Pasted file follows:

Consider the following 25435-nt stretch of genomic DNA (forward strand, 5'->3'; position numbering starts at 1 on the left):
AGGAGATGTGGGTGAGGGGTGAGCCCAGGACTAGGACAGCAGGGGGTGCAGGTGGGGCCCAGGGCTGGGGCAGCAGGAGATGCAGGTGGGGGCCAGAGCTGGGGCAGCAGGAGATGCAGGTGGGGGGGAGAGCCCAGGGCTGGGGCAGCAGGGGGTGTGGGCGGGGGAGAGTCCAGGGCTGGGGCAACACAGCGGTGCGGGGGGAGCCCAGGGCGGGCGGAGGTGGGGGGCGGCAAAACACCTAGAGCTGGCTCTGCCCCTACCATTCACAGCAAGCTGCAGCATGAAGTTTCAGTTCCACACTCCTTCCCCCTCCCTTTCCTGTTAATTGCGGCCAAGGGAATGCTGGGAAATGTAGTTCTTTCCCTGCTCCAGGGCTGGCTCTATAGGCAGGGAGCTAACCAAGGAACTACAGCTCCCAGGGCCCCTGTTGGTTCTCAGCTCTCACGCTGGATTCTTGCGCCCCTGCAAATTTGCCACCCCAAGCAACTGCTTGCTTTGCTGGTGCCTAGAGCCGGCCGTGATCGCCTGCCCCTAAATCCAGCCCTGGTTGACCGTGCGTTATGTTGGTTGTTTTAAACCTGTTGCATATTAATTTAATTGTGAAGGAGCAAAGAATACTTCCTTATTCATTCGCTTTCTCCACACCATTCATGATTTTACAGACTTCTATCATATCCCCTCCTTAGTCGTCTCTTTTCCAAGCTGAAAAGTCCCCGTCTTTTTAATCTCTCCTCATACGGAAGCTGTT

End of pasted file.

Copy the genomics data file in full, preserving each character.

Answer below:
Consider the following 25435-nt stretch of genomic DNA (forward strand, 5'->3'; position numbering starts at 1 on the left):
AGGAGATGTGGGTGAGGGGTGAGCCCAGGACTAGGACAGCAGGGGGTGCAGGTGGGGCCCAGGGCTGGGGCAGCAGGAGATGCAGGTGGGGGCCAGAGCTGGGGCAGCAGGAGATGCAGGTGGGGGGGAGAGCCCAGGGCTGGGGCAGCAGGGGGTGTGGGCGGGGGAGAGTCCAGGGCTGGGGCAACACAGCGGTGCGGGGGGAGCCCAGGGCGGGCGGAGGTGGGGGGCGGCAAAACACCTAGAGCTGGCTCTGCCCCTACCATTCACAGCAAGCTGCAGCATGAAGTTTCAGTTCCACACTCCTTCCCCCTCCCTTTCCTGTTAATTGCGGCCAAGGGAATGCTGGGAAATGTAGTTCTTTCCCTGCTCCAGGGCTGGCTCTATAGGCAGGGAGCTAACCAAGGAACTACAGCTCCCAGGGCCCCTGTTGGTTCTCAGCTCTCACGCTGGATTCTTGCGCCCCTGCAAATTTGCCACCCCAAGCAACTGCTTGCTTTGCTGGTGCCTAGAGCCGGCCGTGATCGCCTGCCCCTAAATCCAGCCCTGGTTGACCGTGCGTTATGTTGGTTGTTTTAAACCTGTTGCATATTAATTTAATTGTGAAGGAGCAAAGAATACTTCCTTATTCATTCGCTTTCTCCACACCATTCATGATTTTACAGACTTCTATCATATCCCCTCCTTAGTCGTCTCTTTTCCAAGCTGAAAAGTCCCCGTCTTTTTAATCTCTCCTCATACGGAAGCTGTT